Affordable units proposed on Turner Road, planners won’t rezone

A nine-unit affordable housing project is planned for a 1.2-acre plot of land on Turner Road, but the Planning and Zoning Commission won’t rezone the lot from the Corporate Development District (CDD) to residential use.

Attorney Bob Jewell told the commission at its Dec. 18 meeting that the farm road, which is on the Danbury line north of Turner Road, is technically on the books as a town road.

GRC Property Investment and Development LLC, a group of the parcel’s original owners, wants to build a multi-family housing development on the parcel under the state 8-30g affordable housing law, Jewell said.

Under 8-30g, builders can get around local zoning laws, so long as they agree to set aside 30% of the new housing units built as affordable housing.

Jewell said Assessor Al Garzi raised the prospect of an affordable housing development to Jewell’s client, who wanted to reduce the property’s tax liability.

“After that meeting with the tax assessor, he asked me what the chances were of doing an affordable project, and I think he had like nine units in mind for that,” said Jewell.

The project would be on Danbury water and sewer systems, and Jewell said the applicant will have to restore Turner Road — part of which is dirt — to get it up to town standards.

“Essentially this is a leftover parcel,” that was not purchased as part of the Turner Hill development, and therefore not rezoned, Jewell explained.

Reason to rezone

Jewell said the lot was essentially left unusable by rezoning for the Turner Hill project.

“The interesting thing is the minimum lot size in the CDD zone is 20 acres, and the setbacks in the CDD zone are 100 feet. So you basically left a property that was un-developable,” he said.

But Jewell believes that because the parcel is not zoned for industrial use a developer could successfully build under the state’s 8-30g affordable housing law as the lot stands today.

Under the law, 8-30g developments cannot be built in industrial zones where residential housing is not allowed.

Jewell sent a letter with that line of argument to Tom Beecher, the commission’s legal counsel,

“Counsel would not admit that I was right, we had a nice conversation,” said Jewell. “He felt that the appropriate way to deal with this, rather than filing an 8-30g in the CDD zone and having the town admit that the CDD can actually submit an 8-30g project, that the appropriate way to do this is to file to rezone this lot from CDD to [two-acre residential]”

That would make the lot match the surrounding residential zone, Jewell argued.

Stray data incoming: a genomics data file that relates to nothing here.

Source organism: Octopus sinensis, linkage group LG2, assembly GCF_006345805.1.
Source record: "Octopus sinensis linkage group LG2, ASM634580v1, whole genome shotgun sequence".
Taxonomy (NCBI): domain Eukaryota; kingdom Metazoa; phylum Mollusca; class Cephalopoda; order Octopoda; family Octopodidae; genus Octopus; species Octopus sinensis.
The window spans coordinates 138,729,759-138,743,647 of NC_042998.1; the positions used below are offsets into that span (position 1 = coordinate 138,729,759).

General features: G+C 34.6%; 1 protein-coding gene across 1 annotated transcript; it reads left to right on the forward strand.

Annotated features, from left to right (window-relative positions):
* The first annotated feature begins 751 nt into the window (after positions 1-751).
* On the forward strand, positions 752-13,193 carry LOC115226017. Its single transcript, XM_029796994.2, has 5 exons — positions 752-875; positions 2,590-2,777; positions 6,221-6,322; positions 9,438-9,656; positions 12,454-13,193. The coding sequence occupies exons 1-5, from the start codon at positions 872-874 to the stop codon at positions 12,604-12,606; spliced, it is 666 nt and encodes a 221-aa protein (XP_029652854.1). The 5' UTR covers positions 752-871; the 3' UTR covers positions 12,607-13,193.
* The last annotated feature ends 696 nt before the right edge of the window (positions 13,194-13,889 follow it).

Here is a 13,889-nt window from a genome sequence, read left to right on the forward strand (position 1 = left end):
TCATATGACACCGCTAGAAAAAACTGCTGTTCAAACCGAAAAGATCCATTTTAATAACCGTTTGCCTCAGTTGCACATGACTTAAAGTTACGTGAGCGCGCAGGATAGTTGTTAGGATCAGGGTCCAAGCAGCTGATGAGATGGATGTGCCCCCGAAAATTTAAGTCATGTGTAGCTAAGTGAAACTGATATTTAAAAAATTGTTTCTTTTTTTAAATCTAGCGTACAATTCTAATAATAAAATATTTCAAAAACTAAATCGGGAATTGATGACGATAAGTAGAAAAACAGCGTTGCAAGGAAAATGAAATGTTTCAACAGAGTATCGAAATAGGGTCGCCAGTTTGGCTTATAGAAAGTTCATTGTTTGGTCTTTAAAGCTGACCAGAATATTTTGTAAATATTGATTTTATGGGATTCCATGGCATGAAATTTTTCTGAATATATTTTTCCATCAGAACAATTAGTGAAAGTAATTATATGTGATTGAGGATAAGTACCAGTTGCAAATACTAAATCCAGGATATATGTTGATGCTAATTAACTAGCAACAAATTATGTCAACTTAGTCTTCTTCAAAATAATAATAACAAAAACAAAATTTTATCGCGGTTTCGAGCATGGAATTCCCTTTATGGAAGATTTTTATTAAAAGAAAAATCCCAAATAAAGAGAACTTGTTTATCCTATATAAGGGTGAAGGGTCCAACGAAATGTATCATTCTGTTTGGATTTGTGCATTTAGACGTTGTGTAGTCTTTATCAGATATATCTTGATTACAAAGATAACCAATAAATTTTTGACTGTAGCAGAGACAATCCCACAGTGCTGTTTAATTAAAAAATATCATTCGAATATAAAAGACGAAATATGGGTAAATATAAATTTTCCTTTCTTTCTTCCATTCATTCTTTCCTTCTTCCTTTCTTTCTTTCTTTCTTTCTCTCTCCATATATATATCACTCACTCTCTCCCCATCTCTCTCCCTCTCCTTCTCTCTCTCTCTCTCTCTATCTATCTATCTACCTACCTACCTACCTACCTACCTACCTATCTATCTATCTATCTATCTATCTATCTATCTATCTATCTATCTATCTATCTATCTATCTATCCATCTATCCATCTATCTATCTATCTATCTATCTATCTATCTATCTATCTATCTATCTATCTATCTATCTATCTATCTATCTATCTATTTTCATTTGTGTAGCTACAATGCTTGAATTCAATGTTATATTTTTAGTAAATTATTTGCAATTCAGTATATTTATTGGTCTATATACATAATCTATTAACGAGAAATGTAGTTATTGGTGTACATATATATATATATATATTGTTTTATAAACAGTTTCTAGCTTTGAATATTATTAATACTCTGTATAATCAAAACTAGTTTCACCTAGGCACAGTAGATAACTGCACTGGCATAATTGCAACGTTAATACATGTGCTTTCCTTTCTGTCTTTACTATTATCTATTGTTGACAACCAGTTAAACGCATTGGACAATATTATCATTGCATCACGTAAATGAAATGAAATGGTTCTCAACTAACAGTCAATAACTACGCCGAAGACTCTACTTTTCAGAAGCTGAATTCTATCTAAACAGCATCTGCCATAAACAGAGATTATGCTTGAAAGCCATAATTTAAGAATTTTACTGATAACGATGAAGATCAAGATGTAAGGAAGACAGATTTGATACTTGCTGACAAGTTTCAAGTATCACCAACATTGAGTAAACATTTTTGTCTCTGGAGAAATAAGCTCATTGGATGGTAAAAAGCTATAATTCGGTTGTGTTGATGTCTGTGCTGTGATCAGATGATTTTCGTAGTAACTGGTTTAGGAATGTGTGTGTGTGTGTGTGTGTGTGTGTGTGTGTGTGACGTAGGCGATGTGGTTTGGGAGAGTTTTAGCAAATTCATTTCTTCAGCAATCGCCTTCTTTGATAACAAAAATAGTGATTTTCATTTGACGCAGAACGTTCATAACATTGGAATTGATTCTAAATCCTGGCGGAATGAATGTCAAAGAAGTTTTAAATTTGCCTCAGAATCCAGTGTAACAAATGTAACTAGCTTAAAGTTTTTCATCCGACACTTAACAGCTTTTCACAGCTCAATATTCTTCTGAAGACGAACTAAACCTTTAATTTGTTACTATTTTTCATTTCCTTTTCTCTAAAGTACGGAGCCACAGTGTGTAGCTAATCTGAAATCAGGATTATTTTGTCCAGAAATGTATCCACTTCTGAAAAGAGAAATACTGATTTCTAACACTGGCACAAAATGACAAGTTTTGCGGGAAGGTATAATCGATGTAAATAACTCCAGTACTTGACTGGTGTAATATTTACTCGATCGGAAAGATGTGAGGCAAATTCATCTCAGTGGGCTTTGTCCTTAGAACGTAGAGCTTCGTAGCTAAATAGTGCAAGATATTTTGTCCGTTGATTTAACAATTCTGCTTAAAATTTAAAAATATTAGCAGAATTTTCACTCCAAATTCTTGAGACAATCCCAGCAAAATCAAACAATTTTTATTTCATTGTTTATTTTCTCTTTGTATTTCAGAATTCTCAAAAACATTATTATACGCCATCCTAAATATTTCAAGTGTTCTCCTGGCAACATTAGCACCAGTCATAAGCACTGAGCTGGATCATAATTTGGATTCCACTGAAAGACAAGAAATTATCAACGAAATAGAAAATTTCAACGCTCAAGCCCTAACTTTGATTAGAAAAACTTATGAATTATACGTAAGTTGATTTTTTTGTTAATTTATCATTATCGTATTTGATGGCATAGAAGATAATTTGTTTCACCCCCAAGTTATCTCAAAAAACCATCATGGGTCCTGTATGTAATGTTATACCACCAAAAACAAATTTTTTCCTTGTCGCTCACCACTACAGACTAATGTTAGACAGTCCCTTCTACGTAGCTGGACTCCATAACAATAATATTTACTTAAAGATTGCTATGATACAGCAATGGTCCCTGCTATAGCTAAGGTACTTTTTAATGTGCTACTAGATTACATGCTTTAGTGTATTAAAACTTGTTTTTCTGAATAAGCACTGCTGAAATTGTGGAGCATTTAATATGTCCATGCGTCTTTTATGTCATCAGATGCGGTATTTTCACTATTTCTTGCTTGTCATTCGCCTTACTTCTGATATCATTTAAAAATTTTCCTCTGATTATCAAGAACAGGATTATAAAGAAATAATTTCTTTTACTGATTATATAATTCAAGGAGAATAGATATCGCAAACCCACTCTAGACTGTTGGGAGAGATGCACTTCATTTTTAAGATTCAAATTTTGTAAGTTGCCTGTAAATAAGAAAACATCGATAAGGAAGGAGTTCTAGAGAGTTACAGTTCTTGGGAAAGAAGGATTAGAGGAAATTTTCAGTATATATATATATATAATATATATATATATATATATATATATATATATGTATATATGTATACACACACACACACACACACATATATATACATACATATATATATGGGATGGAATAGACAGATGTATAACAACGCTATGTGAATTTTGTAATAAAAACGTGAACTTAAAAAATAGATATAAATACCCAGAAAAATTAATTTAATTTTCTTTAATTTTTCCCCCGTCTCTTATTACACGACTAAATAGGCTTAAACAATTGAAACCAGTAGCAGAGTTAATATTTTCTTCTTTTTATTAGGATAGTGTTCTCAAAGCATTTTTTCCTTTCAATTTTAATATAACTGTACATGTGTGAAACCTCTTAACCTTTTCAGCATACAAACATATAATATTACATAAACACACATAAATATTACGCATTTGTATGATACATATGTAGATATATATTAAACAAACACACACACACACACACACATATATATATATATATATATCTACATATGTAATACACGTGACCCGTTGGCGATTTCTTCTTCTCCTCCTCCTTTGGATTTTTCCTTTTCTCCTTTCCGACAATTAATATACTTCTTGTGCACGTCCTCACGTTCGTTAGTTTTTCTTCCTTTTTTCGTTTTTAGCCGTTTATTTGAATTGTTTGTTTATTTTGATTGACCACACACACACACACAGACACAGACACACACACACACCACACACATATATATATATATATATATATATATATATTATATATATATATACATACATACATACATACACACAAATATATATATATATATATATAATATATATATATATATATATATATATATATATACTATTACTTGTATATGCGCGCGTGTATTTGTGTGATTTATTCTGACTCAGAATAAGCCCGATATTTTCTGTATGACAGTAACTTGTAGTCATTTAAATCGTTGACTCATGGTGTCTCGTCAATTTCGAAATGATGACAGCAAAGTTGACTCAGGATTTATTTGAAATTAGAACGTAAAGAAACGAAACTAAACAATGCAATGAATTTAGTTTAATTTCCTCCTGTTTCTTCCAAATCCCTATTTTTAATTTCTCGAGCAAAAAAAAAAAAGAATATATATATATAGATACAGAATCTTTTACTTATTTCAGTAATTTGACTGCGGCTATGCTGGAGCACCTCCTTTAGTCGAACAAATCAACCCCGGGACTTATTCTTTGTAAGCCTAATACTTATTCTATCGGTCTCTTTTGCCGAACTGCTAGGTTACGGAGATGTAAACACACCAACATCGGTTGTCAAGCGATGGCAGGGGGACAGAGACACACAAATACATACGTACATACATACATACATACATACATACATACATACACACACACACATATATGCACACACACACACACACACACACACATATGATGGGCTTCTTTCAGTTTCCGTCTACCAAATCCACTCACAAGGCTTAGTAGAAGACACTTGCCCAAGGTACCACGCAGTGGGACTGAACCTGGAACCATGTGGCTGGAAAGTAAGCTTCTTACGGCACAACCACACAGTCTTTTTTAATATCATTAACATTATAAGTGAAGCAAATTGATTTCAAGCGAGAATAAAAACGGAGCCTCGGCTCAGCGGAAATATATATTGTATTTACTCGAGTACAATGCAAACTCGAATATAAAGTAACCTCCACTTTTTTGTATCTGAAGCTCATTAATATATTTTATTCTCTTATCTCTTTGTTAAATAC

One hiccup — rezoning to two-acre residential would mean the roughly 1.2-acre lot would be out of compliance with the town zoning regulations.

Planning and Zoning Director Richard Baldelli pointed out the lot is already out of compliance as part of the corporate development district, which is supposed to be at least 20 acres in size.

Rezoning to two-acre lots, as Beecher advised, would at least bring the small parcel closer to the town regulations.  

Commissioner John Katz argued that leaving the zone as it stands could mean “8-30g wouldn’t apply.”

Jewell said the burden of proof would be on the commission.

“The burden on proving that it’s an industrial zone where residential uses are not permitted is on the commission, just like everything else under 8-30g,” said Jewell.

He suggested that because colleges are technically allowed in the CDD zone, it would be impossible to argue that a residential use couldn’t be considered in the zone — students need dorms, after all.

“We didn’t want to push that issue and advertise to the world that CDDs can support 8-30g,” said Jewell.

Not so fast

But the commission didn’t seem to have an appetite for rezoning.

“I find changing a zone more objectionable — the end result might be the same but I don’t see why we should change the zone to accommodate,” said Katz.

Jewell suggested he might also be able to get the project built under a variance he received to put a residential home on the lot.

Baldelli said that if the project goes to an appeal, the litigation might be “longer and more complex” because of the CDD zone.
“What guidance are we giving, come in with an application?” asked Chairwoman Rebecca Mucchetti.

The commissioners signaled they agreed

“All right Mr. Jewell … you’ve got your answer,” Mucchetti said.